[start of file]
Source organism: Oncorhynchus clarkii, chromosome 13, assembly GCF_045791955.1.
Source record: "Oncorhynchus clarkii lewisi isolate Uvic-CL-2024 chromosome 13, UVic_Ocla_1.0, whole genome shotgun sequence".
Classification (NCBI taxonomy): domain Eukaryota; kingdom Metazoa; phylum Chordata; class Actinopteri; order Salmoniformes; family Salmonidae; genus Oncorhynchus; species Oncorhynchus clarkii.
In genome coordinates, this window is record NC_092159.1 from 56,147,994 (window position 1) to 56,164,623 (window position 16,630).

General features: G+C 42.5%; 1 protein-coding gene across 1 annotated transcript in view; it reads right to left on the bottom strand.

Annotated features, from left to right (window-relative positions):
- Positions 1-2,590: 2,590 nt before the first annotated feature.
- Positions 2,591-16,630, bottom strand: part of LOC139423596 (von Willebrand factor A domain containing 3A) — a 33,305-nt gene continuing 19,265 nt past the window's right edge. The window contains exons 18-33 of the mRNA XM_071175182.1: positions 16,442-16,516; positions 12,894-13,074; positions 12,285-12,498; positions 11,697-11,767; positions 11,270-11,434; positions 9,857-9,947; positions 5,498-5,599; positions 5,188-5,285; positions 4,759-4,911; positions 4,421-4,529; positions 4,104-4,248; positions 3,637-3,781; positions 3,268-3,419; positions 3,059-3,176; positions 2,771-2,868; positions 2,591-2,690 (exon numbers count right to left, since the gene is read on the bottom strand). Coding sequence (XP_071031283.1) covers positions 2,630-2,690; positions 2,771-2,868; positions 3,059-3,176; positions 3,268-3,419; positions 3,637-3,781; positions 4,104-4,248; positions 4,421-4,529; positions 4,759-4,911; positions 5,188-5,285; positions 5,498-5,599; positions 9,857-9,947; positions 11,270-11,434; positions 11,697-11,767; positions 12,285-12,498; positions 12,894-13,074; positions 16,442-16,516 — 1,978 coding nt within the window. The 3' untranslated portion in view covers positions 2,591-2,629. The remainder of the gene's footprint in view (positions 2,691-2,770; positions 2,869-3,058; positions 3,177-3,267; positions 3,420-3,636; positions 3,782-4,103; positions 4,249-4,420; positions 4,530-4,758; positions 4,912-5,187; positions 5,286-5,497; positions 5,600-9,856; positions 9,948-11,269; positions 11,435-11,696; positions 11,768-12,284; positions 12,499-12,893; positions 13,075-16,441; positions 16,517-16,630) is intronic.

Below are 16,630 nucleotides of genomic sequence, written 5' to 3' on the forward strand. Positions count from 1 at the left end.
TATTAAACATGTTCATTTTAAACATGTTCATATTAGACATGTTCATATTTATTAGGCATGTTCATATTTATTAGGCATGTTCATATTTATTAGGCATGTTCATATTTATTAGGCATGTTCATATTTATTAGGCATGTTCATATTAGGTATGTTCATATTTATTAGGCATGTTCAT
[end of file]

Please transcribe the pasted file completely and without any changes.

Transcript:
Source organism: Oncorhynchus clarkii, chromosome 13, assembly GCF_045791955.1.
Source record: "Oncorhynchus clarkii lewisi isolate Uvic-CL-2024 chromosome 13, UVic_Ocla_1.0, whole genome shotgun sequence".
Classification (NCBI taxonomy): domain Eukaryota; kingdom Metazoa; phylum Chordata; class Actinopteri; order Salmoniformes; family Salmonidae; genus Oncorhynchus; species Oncorhynchus clarkii.
In genome coordinates, this window is record NC_092159.1 from 56,147,994 (window position 1) to 56,164,623 (window position 16,630).

General features: G+C 42.5%; 1 protein-coding gene across 1 annotated transcript in view; it reads right to left on the bottom strand.

Annotated features, from left to right (window-relative positions):
- Positions 1-2,590: 2,590 nt before the first annotated feature.
- Positions 2,591-16,630, bottom strand: part of LOC139423596 (von Willebrand factor A domain containing 3A) — a 33,305-nt gene continuing 19,265 nt past the window's right edge. The window contains exons 18-33 of the mRNA XM_071175182.1: positions 16,442-16,516; positions 12,894-13,074; positions 12,285-12,498; positions 11,697-11,767; positions 11,270-11,434; positions 9,857-9,947; positions 5,498-5,599; positions 5,188-5,285; positions 4,759-4,911; positions 4,421-4,529; positions 4,104-4,248; positions 3,637-3,781; positions 3,268-3,419; positions 3,059-3,176; positions 2,771-2,868; positions 2,591-2,690 (exon numbers count right to left, since the gene is read on the bottom strand). Coding sequence (XP_071031283.1) covers positions 2,630-2,690; positions 2,771-2,868; positions 3,059-3,176; positions 3,268-3,419; positions 3,637-3,781; positions 4,104-4,248; positions 4,421-4,529; positions 4,759-4,911; positions 5,188-5,285; positions 5,498-5,599; positions 9,857-9,947; positions 11,270-11,434; positions 11,697-11,767; positions 12,285-12,498; positions 12,894-13,074; positions 16,442-16,516 — 1,978 coding nt within the window. The 3' untranslated portion in view covers positions 2,591-2,629. The remainder of the gene's footprint in view (positions 2,691-2,770; positions 2,869-3,058; positions 3,177-3,267; positions 3,420-3,636; positions 3,782-4,103; positions 4,249-4,420; positions 4,530-4,758; positions 4,912-5,187; positions 5,286-5,497; positions 5,600-9,856; positions 9,948-11,269; positions 11,435-11,696; positions 11,768-12,284; positions 12,499-12,893; positions 13,075-16,441; positions 16,517-16,630) is intronic.

Below are 16,630 nucleotides of genomic sequence, written 5' to 3' on the forward strand. Positions count from 1 at the left end.
TATTAAACATGTTCATTTTAAACATGTTCATATTAGACATGTTCATATTTATTAGGCATGTTCATATTTATTAGGCATGTTCATATTTATTAGGCATGTTCATATTTATTAGGCATGTTCATATTTATTAGGCATGTTCATATTAGGTATGTTCATATTTATTAGGCATGTTCAT